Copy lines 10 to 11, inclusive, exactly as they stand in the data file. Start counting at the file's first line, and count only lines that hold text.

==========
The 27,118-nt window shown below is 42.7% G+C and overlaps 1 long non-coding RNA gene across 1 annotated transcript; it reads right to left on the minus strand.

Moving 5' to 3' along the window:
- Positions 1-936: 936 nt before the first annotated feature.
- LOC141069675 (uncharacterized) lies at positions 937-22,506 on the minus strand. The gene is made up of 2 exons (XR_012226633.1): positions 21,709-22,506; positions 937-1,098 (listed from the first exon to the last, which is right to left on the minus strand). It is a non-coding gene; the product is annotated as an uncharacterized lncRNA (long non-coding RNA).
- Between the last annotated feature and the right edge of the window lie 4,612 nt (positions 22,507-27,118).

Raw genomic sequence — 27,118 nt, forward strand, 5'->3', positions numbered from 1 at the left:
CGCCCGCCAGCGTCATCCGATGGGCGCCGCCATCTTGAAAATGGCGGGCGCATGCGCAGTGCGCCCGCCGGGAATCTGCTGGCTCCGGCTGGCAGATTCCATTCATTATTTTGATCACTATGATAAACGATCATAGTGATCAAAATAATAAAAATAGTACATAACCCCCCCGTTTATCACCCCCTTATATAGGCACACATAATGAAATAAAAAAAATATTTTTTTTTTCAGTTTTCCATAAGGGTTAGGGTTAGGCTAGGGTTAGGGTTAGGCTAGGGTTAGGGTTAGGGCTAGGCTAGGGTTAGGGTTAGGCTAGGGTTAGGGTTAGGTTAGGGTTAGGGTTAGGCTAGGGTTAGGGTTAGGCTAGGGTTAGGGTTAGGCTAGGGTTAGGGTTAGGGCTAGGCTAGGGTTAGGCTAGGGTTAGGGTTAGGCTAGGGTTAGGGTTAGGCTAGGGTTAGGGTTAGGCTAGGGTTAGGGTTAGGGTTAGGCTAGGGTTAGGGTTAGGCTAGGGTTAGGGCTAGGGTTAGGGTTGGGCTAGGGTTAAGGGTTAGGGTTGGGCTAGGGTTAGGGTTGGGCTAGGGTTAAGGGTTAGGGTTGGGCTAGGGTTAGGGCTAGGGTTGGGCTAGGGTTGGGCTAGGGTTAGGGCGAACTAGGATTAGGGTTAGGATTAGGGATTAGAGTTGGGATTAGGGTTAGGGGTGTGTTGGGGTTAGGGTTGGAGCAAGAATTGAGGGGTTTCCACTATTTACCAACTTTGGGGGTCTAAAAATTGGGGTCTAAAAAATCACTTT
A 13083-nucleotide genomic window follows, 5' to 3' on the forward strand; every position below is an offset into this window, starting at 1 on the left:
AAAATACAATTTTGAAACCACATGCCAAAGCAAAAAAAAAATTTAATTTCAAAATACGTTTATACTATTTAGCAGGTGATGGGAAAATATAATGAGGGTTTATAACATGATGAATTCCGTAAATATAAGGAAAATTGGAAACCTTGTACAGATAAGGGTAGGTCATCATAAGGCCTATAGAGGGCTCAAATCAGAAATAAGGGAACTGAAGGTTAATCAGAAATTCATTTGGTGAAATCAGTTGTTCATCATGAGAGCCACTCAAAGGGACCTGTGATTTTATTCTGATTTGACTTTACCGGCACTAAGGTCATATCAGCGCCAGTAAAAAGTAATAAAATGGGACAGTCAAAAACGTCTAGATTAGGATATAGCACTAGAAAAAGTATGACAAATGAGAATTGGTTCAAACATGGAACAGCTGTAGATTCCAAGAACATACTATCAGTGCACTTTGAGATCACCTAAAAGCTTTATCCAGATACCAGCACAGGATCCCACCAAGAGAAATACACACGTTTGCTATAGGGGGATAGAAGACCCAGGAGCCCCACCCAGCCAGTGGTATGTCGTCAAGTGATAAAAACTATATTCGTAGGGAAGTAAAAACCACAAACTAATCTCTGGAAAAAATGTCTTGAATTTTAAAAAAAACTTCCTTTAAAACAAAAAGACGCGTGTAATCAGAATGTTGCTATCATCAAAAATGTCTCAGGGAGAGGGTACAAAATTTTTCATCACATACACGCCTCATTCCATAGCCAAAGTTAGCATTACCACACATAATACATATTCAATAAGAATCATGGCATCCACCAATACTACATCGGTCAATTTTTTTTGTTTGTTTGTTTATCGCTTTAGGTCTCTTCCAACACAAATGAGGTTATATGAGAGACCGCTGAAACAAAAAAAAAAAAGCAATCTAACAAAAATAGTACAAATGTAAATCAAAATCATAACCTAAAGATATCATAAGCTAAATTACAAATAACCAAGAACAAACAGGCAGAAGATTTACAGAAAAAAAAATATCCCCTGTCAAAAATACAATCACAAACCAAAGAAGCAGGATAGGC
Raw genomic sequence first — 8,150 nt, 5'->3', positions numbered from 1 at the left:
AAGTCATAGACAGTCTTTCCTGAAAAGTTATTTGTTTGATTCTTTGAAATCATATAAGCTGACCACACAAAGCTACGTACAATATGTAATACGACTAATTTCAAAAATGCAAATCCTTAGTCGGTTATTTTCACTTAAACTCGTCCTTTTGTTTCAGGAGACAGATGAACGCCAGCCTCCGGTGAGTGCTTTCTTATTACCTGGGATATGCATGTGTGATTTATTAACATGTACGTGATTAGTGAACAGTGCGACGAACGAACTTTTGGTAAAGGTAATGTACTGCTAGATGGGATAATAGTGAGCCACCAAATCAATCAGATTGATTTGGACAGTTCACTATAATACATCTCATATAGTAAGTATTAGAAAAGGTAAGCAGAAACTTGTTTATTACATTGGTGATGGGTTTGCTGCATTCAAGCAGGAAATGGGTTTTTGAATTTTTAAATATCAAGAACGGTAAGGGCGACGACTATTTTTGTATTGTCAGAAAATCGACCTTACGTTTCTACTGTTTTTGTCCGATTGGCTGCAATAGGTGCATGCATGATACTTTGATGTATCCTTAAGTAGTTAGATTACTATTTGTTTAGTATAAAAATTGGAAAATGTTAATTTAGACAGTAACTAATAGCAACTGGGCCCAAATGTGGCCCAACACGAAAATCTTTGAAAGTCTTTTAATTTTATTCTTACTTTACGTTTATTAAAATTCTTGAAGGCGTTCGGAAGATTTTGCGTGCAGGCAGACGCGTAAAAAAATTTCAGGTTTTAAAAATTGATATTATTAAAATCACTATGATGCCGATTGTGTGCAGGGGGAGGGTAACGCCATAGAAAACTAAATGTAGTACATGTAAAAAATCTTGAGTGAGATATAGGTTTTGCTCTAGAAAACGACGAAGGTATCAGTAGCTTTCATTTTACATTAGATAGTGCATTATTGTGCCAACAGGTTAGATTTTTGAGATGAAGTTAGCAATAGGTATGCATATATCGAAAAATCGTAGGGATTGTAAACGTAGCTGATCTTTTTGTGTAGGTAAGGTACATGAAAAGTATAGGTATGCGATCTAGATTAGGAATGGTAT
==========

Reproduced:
Raw genomic sequence first — 8,150 nt, 5'->3', positions numbered from 1 at the left:
AAGTCATAGACAGTCTTTCCTGAAAAGTTATTTGTTTGATTCTTTGAAATCATATAAGCTGACCACACAAAGCTACGTACAATATGTAATACGACTAATTTCAAAAATGCAAATCCTTAGTCGGTTATTTTCACTTAAACTCGTCCTTTTGTTTCAGGAGACAGATGAACGCCAGCCTCCGGTGAGTGCTTTCTTATTACCTGGGATATGCATGTGTGATTTATTAACATGTACGTGATTAGTGAACAGTGCGACGAACGAACTTTTGGTAAAGGTAATGTACTGCTAGATGGGATAATAGTGAGCCACCAAATCAATCAGATTGATTTGGACAGTTCACTATAATACATCTCATATAGTAAGTATTAGAAAAGGTAAGCAGAAACTTGTTTATTACATTGGTGATGGGTTTGCTGCATTCAAGCAGGAAATGGGTTTTTGAATTTTTAAATATCAAGAACGGTAAGGGCGACGACTATTTTTGTATTGTCAGAAAATCGACCTTACGTTTCTACTGTTTTTGTCCGATTGGCTGCAATAGGTGCATGCATGATACTTTGATGTATCCTTAAGTAGTTAGATTACTATTTGTTTAGTATAAAAATTGGAAAATGTTAATTTAGACAGTAACTAATAGCAACTGGGCCCAAATGTGGCCCAACACGAAAATCTTTGAAAGTCTTTTAATTTTATTCTTACTTTACGTTTATTAAAATTCTTGAAGGCGTTCGGAAGATTTTGCGTGCAGGCAGACGCGTAAAAAAATTTCAGGTTTTAAAAATTGATATTATTAAAATCACTATGATGCCGATTGTGTGCAGGGGGAGGGTAACGCCATAGAAAACTAAATGTAGTACATGTAAAAAATCTTGAGTGAGATATAGGTTTTGCTCTAGAAAACGACGAAGGTATCAGTAGCTTTCATTTTACATTAGATAGTGCATTATTGTGCCAACAGGTTAGATTTTTGAGATGAAGTTAGCAATAGGTATGCATATATCGAAAAATCGTAGGGATTGTAAACGTAGCTGATCTTTTTGTGTAGGTAAGGTACATGAAAAGTATAGGTATGCGATCTAGATTAGGAATGGTAT